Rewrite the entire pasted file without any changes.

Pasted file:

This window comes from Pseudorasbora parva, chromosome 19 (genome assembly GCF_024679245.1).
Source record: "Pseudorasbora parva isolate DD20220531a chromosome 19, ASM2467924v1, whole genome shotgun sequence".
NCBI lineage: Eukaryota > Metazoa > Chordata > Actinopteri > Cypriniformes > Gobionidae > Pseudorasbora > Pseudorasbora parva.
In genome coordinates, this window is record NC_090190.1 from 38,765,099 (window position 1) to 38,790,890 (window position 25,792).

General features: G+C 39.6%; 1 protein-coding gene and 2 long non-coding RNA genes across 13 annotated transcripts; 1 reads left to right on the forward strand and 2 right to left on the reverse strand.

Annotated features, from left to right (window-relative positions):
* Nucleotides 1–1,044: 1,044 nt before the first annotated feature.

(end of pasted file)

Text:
This window comes from Pseudorasbora parva, chromosome 19 (genome assembly GCF_024679245.1).
Source record: "Pseudorasbora parva isolate DD20220531a chromosome 19, ASM2467924v1, whole genome shotgun sequence".
NCBI lineage: Eukaryota > Metazoa > Chordata > Actinopteri > Cypriniformes > Gobionidae > Pseudorasbora > Pseudorasbora parva.
In genome coordinates, this window is record NC_090190.1 from 38,765,099 (window position 1) to 38,790,890 (window position 25,792).

General features: G+C 39.6%; 1 protein-coding gene and 2 long non-coding RNA genes across 13 annotated transcripts; 1 reads left to right on the forward strand and 2 right to left on the reverse strand.

Annotated features, from left to right (window-relative positions):
* Nucleotides 1–1,044: 1,044 nt before the first annotated feature.